Within the last week, the highest rate on a three-year CD has been 4.75%, so you’ll want to shop around for that rate or something near it.

Today’s 5-Year CD Rates

On a five-year CD, the highest rate today is 4.65%, the same as one week ago. APYs are averaging 1.62%, the same as this time last week.

The longer the term, the harsher the early withdrawal penalty. It’s not unusual to lose one full year’s worth of interest or more if you break open a five-year CD too soon. Be absolutely certain you understand the penalty before you make your investment.

Today’s Jumbo CD Rates

The best rate on today’s jumbo CDs is 5.40% for a 6-month term. The average APY for this category of CD is currently 1.85%, compared to 1.69% last week.

Most jumbo CDs require a minimum deposit of $100,000—and some even require $250,000. However, there’s no universally agreed-upon definition regarding what qualifies as a “jumbo” CD. Some banks and credit unions slap the label “jumbo” on CDs you can open with $50,000, $25,000 or even less.

Other Top CD Rates by Term

Related: CD Interest Rates Forecast: How Good Will They Get?

How To Open a CD

You “purchase” a CD from a financial institution by opening an account with a lump-sum deposit, which becomes the CD’s principal. Many CDs and share certificates (accounts similar to bank CDs but offered by credit unions) have minimum deposits you have to meet, which typically range from a few hundred to several thousand dollars.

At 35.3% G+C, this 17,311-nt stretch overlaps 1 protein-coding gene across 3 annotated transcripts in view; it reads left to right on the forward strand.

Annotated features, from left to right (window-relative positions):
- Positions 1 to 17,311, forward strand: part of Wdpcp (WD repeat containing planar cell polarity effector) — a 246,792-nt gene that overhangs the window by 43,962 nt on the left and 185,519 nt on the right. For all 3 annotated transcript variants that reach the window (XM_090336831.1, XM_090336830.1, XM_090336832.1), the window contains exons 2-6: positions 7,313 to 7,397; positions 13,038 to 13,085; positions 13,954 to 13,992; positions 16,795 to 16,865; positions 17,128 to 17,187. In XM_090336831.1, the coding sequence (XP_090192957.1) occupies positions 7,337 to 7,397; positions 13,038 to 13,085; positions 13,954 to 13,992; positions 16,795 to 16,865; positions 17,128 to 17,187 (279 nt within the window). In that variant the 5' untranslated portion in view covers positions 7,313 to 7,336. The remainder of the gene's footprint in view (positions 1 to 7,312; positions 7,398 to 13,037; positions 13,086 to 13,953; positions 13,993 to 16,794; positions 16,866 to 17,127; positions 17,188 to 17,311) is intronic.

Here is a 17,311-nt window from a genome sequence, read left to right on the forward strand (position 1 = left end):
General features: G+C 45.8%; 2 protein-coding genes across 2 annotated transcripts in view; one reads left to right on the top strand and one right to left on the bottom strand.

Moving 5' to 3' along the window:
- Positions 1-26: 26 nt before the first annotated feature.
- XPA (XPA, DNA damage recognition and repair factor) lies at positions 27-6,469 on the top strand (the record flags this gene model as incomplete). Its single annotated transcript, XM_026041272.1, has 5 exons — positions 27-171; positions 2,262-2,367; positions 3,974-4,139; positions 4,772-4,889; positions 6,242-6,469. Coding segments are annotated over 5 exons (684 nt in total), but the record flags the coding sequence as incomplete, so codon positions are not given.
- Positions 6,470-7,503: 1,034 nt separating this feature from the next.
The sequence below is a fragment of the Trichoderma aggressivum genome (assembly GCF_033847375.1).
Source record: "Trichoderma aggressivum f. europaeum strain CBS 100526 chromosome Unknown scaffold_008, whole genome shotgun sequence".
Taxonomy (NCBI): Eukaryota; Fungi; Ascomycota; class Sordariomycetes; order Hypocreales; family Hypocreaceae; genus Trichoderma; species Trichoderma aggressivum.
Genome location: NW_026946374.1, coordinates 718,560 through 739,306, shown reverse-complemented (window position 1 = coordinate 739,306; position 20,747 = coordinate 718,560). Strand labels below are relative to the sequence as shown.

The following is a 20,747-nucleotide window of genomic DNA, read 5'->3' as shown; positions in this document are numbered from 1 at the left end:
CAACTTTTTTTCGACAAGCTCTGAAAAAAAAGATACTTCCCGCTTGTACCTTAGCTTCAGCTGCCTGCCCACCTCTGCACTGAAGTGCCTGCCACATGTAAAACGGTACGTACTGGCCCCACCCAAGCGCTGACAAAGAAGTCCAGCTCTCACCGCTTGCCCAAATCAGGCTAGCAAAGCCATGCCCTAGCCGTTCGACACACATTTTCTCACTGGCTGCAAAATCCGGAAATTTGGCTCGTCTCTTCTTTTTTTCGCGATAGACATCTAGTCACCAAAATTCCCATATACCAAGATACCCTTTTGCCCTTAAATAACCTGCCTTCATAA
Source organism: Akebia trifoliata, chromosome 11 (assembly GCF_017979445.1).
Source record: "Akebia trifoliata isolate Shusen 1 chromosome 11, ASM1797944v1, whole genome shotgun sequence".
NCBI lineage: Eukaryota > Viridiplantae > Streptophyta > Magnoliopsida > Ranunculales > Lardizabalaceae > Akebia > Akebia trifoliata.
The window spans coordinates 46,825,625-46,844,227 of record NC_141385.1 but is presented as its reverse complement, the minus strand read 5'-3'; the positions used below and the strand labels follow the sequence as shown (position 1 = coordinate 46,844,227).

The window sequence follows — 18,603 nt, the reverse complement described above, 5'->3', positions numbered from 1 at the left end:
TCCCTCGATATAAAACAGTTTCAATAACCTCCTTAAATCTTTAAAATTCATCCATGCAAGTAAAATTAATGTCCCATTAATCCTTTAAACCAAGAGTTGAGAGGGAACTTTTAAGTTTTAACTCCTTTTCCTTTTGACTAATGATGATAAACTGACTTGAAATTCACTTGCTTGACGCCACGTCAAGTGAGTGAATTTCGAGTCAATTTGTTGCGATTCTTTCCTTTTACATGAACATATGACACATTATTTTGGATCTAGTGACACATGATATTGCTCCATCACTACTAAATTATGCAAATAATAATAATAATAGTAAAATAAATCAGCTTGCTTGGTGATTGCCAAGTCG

Once you deposit your principal, you start the clock on your timed investment and begin earning interest. The bank or credit union will provide you with regular statements showing how much interest you’re accruing. You may accrue interest daily, monthly or quarterly.

Remember, avoid the temptation of tapping into your CD before the term ends. Early withdrawal penalties can be so severe that they take back your interest and then start eating into your principal.

Building a CD Ladder

Want to earn higher yield, but wary of keeping your money chained up for years? A CD ladder can help you earn good returns and make your investment feel more liquid.

You build a ladder by investing your money in multiple CDs with terms of different lengths. You might buy a one-year CD, a two-year CD, a three-year CD, a four-year CD and a five-year CD. As each of the shorter-term CDs matures, you replace it with a new five-year CD.

Follow this plan, and in a few years you’ll have one better-yielding five-year CD maturing each year. If you’re ever having a bad year, you could take some of the cash from the expiring CD and use it to pay bills instead of pouring it all into a fresh CD.

You must comparison shop to track down the best CD rates. Banks and credit unions compete by offering alluring yields to land your business, so shopping around is a must before you purchase any bank CD or credit union share certificate.

Methodology

Curinos determines the average rates for certificates of deposit (CDs) by focusing on specific CDs and excluding others. Certain types, such as promotional offers, relationship-based rates, private, youth, senior, student/minor, affinity, bump-up, no-penalty, callable, variable, step-up, auto transfer, club, gifts, grandfathered, internet-only and IRA CDs are not considered in the calculation.

Categorized in:

CDs, Daily rates,

Last Update: July 8, 2024